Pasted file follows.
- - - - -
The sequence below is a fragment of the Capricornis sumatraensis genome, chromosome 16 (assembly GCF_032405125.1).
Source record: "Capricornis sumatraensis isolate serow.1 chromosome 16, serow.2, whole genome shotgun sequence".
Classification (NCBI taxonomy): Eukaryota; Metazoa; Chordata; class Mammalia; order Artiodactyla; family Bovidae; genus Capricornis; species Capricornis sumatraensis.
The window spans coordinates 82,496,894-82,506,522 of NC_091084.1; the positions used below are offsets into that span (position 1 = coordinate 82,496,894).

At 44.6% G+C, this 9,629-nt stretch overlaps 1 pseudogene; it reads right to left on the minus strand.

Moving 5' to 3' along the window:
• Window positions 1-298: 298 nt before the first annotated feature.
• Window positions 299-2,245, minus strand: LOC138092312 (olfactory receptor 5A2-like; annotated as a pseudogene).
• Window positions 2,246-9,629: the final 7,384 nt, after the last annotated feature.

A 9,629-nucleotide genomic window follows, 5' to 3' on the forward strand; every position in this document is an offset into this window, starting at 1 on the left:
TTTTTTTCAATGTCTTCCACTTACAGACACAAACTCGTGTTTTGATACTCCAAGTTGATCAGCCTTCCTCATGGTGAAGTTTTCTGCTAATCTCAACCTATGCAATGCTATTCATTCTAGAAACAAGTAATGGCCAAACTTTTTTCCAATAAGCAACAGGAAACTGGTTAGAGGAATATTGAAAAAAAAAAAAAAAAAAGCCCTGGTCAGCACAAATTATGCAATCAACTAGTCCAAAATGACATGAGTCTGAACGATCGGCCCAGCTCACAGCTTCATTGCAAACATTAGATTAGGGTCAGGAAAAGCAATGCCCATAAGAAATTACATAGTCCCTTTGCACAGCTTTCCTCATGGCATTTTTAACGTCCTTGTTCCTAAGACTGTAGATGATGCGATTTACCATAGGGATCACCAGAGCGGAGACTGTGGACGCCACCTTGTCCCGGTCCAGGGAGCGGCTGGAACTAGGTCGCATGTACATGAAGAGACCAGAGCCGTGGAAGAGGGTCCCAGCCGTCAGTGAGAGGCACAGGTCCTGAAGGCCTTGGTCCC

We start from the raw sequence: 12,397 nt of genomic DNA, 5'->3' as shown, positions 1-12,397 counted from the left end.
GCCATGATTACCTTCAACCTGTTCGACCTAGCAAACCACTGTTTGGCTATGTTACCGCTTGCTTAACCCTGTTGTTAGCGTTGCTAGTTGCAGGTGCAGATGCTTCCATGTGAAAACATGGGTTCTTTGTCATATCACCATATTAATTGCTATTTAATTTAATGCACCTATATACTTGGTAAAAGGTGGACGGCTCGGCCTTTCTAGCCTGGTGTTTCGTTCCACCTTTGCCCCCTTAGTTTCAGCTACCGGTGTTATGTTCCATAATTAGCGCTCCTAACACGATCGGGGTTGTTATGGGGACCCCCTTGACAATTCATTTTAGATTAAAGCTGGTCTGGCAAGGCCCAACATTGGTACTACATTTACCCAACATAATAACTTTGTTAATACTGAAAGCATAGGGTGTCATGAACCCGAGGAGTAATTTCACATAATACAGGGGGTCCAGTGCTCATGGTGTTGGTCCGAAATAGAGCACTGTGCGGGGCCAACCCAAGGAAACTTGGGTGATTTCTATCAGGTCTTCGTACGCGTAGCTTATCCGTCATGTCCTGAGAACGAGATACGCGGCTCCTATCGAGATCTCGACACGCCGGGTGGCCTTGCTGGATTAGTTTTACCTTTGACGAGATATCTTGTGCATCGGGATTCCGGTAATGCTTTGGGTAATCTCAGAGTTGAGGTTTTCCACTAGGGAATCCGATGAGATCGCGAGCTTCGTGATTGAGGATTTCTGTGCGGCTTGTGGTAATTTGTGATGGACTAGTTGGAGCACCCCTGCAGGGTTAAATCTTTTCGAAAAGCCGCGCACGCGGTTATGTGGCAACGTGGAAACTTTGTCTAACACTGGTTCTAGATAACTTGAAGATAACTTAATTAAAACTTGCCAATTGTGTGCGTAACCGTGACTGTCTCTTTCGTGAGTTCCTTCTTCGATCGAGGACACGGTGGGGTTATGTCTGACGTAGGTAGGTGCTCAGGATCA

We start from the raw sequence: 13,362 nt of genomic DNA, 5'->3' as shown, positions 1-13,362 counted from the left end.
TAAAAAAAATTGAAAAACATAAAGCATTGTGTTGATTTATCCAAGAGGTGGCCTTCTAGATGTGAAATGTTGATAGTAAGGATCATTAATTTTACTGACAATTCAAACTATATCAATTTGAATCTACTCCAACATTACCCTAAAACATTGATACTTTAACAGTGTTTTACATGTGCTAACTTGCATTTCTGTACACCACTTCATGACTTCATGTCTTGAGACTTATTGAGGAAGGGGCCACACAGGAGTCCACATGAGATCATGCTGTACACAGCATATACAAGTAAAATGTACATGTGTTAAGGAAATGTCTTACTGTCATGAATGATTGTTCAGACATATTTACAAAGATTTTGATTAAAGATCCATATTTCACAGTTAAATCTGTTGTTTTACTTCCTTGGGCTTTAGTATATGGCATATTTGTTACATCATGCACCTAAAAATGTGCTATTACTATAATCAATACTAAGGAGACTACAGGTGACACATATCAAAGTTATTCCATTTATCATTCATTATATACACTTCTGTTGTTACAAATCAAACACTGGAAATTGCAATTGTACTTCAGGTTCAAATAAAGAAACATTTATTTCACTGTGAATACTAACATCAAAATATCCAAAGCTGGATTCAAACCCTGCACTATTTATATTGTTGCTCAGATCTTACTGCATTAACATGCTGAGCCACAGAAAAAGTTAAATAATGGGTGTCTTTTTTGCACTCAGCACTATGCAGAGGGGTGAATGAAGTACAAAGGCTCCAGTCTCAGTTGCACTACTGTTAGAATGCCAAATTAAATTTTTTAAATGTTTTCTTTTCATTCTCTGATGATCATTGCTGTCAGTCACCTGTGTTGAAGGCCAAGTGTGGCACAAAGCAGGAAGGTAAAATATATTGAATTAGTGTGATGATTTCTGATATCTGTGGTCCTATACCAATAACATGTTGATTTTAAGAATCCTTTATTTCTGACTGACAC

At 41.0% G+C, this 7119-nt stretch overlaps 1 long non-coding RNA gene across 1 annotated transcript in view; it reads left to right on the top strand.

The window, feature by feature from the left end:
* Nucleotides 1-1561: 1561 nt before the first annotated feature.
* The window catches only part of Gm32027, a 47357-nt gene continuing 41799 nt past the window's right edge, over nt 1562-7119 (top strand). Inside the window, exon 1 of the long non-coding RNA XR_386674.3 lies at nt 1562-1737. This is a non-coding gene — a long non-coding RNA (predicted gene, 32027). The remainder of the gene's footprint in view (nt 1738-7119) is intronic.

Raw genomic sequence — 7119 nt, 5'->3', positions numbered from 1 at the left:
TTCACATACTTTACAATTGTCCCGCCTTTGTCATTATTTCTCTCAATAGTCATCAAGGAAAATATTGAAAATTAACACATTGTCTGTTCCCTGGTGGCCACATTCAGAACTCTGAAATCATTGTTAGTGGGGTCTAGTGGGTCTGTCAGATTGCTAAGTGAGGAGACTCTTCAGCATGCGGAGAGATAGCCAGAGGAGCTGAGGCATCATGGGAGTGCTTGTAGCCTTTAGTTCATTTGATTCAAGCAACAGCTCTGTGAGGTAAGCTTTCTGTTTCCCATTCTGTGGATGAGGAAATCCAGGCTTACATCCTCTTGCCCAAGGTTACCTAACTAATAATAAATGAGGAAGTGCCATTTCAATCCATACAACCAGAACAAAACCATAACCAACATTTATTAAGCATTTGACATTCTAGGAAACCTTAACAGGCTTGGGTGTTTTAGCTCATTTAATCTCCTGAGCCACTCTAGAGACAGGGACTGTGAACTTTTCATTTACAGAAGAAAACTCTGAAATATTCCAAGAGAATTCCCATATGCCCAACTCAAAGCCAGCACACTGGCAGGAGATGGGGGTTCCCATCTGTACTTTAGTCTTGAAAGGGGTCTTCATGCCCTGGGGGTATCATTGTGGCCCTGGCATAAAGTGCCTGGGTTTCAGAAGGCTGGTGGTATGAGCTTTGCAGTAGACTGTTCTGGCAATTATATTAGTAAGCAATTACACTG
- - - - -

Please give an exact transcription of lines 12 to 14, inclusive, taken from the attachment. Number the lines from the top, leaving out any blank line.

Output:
We start from the raw sequence: 12,397 nt of genomic DNA, 5'->3' as shown, positions 1-12,397 counted from the left end.
GCCATGATTACCTTCAACCTGTTCGACCTAGCAAACCACTGTTTGGCTATGTTACCGCTTGCTTAACCCTGTTGTTAGCGTTGCTAGTTGCAGGTGCAGATGCTTCCATGTGAAAACATGGGTTCTTTGTCATATCACCATATTAATTGCTATTTAATTTAATGCACCTATATACTTGGTAAAAGGTGGACGGCTCGGCCTTTCTAGCCTGGTGTTTCGTTCCACCTTTGCCCCCTTAGTTTCAGCTACCGGTGTTATGTTCCATAATTAGCGCTCCTAACACGATCGGGGTTGTTATGGGGACCCCCTTGACAATTCATTTTAGATTAAAGCTGGTCTGGCAAGGCCCAACATTGGTACTACATTTACCCAACATAATAACTTTGTTAATACTGAAAGCATAGGGTGTCATGAACCCGAGGAGTAATTTCACATAATACAGGGGGTCCAGTGCTCATGGTGTTGGTCCGAAATAGAGCACTGTGCGGGGCCAACCCAAGGAAACTTGGGTGATTTCTATCAGGTCTTCGTACGCGTAGCTTATCCGTCATGTCCTGAGAACGAGATACGCGGCTCCTATCGAGATCTCGACACGCCGGGTGGCCTTGCTGGATTAGTTTTACCTTTGACGAGATATCTTGTGCATCGGGATTCCGGTAATGCTTTGGGTAATCTCAGAGTTGAGGTTTTCCACTAGGGAATCCGATGAGATCGCGAGCTTCGTGATTGAGGATTTCTGTGCGGCTTGTGGTAATTTGTGATGGACTAGTTGGAGCACCCCTGCAGGGTTAAATCTTTTCGAAAAGCCGCGCACGCGGTTATGTGGCAACGTGGAAACTTTGTCTAACACTGGTTCTAGATAACTTGAAGATAACTTAATTAAAACTTGCCAATTGTGTGCGTAACCGTGACTGTCTCTTTCGTGAGTTCCTTCTTCGATCGAGGACACGGTGGGGTTATGTCTGACGTAGGTAGGTGCTCAGGATCA

We start from the raw sequence: 13,362 nt of genomic DNA, 5'->3' as shown, positions 1-13,362 counted from the left end.